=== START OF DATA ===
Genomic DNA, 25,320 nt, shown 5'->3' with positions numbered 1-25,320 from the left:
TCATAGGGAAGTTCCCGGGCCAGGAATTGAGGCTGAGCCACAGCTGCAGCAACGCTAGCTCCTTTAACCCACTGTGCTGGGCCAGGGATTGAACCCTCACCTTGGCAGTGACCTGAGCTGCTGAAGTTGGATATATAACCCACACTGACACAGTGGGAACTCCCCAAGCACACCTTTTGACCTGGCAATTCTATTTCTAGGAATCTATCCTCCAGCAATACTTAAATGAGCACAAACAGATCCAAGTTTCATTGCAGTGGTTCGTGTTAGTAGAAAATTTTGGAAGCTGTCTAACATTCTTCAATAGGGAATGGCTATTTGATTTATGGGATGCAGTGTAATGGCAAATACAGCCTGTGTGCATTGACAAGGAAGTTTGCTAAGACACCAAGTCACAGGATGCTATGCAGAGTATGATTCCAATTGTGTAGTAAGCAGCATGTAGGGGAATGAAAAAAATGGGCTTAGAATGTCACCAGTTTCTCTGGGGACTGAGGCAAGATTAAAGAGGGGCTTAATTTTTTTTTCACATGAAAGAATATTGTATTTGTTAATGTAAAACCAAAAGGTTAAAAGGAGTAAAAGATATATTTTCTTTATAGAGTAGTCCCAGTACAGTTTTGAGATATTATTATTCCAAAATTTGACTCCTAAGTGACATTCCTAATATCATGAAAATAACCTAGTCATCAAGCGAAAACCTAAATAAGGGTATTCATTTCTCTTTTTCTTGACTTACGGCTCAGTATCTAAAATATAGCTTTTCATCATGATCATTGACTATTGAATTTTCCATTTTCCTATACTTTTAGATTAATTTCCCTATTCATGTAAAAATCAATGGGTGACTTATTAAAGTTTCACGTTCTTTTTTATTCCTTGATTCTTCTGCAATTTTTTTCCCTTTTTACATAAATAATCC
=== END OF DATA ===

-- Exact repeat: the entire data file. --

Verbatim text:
Genomic DNA, 25,320 nt, shown 5'->3' with positions numbered 1-25,320 from the left:
TCATAGGGAAGTTCCCGGGCCAGGAATTGAGGCTGAGCCACAGCTGCAGCAACGCTAGCTCCTTTAACCCACTGTGCTGGGCCAGGGATTGAACCCTCACCTTGGCAGTGACCTGAGCTGCTGAAGTTGGATATATAACCCACACTGACACAGTGGGAACTCCCCAAGCACACCTTTTGACCTGGCAATTCTATTTCTAGGAATCTATCCTCCAGCAATACTTAAATGAGCACAAACAGATCCAAGTTTCATTGCAGTGGTTCGTGTTAGTAGAAAATTTTGGAAGCTGTCTAACATTCTTCAATAGGGAATGGCTATTTGATTTATGGGATGCAGTGTAATGGCAAATACAGCCTGTGTGCATTGACAAGGAAGTTTGCTAAGACACCAAGTCACAGGATGCTATGCAGAGTATGATTCCAATTGTGTAGTAAGCAGCATGTAGGGGAATGAAAAAAATGGGCTTAGAATGTCACCAGTTTCTCTGGGGACTGAGGCAAGATTAAAGAGGGGCTTAATTTTTTTTTCACATGAAAGAATATTGTATTTGTTAATGTAAAACCAAAAGGTTAAAAGGAGTAAAAGATATATTTTCTTTATAGAGTAGTCCCAGTACAGTTTTGAGATATTATTATTCCAAAATTTGACTCCTAAGTGACATTCCTAATATCATGAAAATAACCTAGTCATCAAGCGAAAACCTAAATAAGGGTATTCATTTCTCTTTTTCTTGACTTACGGCTCAGTATCTAAAATATAGCTTTTCATCATGATCATTGACTATTGAATTTTCCATTTTCCTATACTTTTAGATTAATTTCCCTATTCATGTAAAAATCAATGGGTGACTTATTAAAGTTTCACGTTCTTTTTTATTCCTTGATTCTTCTGCAATTTTTTTCCCTTTTTACATAAATAATCC